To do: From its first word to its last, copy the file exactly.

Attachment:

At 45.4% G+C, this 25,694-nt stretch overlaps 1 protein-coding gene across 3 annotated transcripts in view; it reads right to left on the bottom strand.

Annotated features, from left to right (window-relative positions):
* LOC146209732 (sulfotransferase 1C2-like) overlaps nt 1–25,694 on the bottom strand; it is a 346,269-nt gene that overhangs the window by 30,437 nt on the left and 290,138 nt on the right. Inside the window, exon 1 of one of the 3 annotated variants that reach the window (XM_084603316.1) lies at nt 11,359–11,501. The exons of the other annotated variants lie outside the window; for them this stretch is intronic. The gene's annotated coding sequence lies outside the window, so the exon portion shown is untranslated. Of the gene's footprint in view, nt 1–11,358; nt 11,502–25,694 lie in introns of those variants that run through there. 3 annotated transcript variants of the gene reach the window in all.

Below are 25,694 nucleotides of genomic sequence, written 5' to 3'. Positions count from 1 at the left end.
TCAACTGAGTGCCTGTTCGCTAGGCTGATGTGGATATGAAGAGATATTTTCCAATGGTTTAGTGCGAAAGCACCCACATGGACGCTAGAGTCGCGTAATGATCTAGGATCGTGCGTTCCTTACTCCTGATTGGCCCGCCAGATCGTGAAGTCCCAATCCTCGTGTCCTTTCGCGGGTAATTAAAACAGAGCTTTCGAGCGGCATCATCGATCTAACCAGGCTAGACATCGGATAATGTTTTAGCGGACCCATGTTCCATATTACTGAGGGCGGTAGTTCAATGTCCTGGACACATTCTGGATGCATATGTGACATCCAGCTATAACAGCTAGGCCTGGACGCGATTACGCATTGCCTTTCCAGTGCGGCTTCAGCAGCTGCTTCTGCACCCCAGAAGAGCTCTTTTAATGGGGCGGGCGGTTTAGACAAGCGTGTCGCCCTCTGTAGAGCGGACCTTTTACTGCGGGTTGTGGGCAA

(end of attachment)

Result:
At 45.4% G+C, this 25,694-nt stretch overlaps 1 protein-coding gene across 3 annotated transcripts in view; it reads right to left on the bottom strand.

Annotated features, from left to right (window-relative positions):
* LOC146209732 (sulfotransferase 1C2-like) overlaps nt 1–25,694 on the bottom strand; it is a 346,269-nt gene that overhangs the window by 30,437 nt on the left and 290,138 nt on the right. Inside the window, exon 1 of one of the 3 annotated variants that reach the window (XM_084603316.1) lies at nt 11,359–11,501. The exons of the other annotated variants lie outside the window; for them this stretch is intronic. The gene's annotated coding sequence lies outside the window, so the exon portion shown is untranslated. Of the gene's footprint in view, nt 1–11,358; nt 11,502–25,694 lie in introns of those variants that run through there. 3 annotated transcript variants of the gene reach the window in all.

Below are 25,694 nucleotides of genomic sequence, written 5' to 3'. Positions count from 1 at the left end.
TCAACTGAGTGCCTGTTCGCTAGGCTGATGTGGATATGAAGAGATATTTTCCAATGGTTTAGTGCGAAAGCACCCACATGGACGCTAGAGTCGCGTAATGATCTAGGATCGTGCGTTCCTTACTCCTGATTGGCCCGCCAGATCGTGAAGTCCCAATCCTCGTGTCCTTTCGCGGGTAATTAAAACAGAGCTTTCGAGCGGCATCATCGATCTAACCAGGCTAGACATCGGATAATGTTTTAGCGGACCCATGTTCCATATTACTGAGGGCGGTAGTTCAATGTCCTGGACACATTCTGGATGCATATGTGACATCCAGCTATAACAGCTAGGCCTGGACGCGATTACGCATTGCCTTTCCAGTGCGGCTTCAGCAGCTGCTTCTGCACCCCAGAAGAGCTCTTTTAATGGGGCGGGCGGTTTAGACAAGCGTGTCGCCCTCTGTAGAGCGGACCTTTTACTGCGGGTTGTGGGCAA